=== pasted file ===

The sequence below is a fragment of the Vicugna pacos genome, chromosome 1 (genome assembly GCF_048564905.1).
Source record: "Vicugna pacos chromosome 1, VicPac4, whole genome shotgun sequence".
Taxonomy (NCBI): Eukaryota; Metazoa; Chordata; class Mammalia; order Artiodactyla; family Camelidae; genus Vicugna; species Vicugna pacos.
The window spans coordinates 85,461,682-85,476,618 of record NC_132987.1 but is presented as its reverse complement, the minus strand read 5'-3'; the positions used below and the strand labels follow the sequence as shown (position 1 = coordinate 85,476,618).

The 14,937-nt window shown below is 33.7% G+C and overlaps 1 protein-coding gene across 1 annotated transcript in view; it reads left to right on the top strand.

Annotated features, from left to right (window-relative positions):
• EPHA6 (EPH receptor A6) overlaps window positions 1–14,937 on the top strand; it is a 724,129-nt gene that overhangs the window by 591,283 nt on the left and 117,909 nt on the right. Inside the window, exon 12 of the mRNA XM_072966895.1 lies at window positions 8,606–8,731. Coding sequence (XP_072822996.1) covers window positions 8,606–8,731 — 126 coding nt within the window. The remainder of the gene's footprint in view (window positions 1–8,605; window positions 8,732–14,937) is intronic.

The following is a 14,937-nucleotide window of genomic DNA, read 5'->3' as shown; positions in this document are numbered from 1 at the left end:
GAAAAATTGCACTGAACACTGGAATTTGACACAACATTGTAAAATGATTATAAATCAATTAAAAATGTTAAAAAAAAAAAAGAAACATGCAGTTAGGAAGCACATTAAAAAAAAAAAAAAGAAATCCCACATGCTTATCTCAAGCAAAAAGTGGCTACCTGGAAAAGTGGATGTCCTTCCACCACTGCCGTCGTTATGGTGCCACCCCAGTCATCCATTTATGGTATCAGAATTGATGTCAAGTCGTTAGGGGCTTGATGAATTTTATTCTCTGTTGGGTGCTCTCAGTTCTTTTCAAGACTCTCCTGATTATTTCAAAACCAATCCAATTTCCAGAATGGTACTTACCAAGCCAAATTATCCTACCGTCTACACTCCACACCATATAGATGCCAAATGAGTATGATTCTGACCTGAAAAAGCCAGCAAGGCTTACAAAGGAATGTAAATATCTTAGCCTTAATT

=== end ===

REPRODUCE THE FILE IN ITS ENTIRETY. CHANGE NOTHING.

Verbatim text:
The sequence below is a fragment of the Vicugna pacos genome, chromosome 1 (genome assembly GCF_048564905.1).
Source record: "Vicugna pacos chromosome 1, VicPac4, whole genome shotgun sequence".
Taxonomy (NCBI): Eukaryota; Metazoa; Chordata; class Mammalia; order Artiodactyla; family Camelidae; genus Vicugna; species Vicugna pacos.
The window spans coordinates 85,461,682-85,476,618 of record NC_132987.1 but is presented as its reverse complement, the minus strand read 5'-3'; the positions used below and the strand labels follow the sequence as shown (position 1 = coordinate 85,476,618).

The 14,937-nt window shown below is 33.7% G+C and overlaps 1 protein-coding gene across 1 annotated transcript in view; it reads left to right on the top strand.

Annotated features, from left to right (window-relative positions):
• EPHA6 (EPH receptor A6) overlaps window positions 1–14,937 on the top strand; it is a 724,129-nt gene that overhangs the window by 591,283 nt on the left and 117,909 nt on the right. Inside the window, exon 12 of the mRNA XM_072966895.1 lies at window positions 8,606–8,731. Coding sequence (XP_072822996.1) covers window positions 8,606–8,731 — 126 coding nt within the window. The remainder of the gene's footprint in view (window positions 1–8,605; window positions 8,732–14,937) is intronic.

The following is a 14,937-nucleotide window of genomic DNA, read 5'->3' as shown; positions in this document are numbered from 1 at the left end:
GAAAAATTGCACTGAACACTGGAATTTGACACAACATTGTAAAATGATTATAAATCAATTAAAAATGTTAAAAAAAAAAAAGAAACATGCAGTTAGGAAGCACATTAAAAAAAAAAAAAAGAAATCCCACATGCTTATCTCAAGCAAAAAGTGGCTACCTGGAAAAGTGGATGTCCTTCCACCACTGCCGTCGTTATGGTGCCACCCCAGTCATCCATTTATGGTATCAGAATTGATGTCAAGTCGTTAGGGGCTTGATGAATTTTATTCTCTGTTGGGTGCTCTCAGTTCTTTTCAAGACTCTCCTGATTATTTCAAAACCAATCCAATTTCCAGAATGGTACTTACCAAGCCAAATTATCCTACCGTCTACACTCCACACCATATAGATGCCAAATGAGTATGATTCTGACCTGAAAAAGCCAGCAAGGCTTACAAAGGAATGTAAATATCTTAGCCTTAATT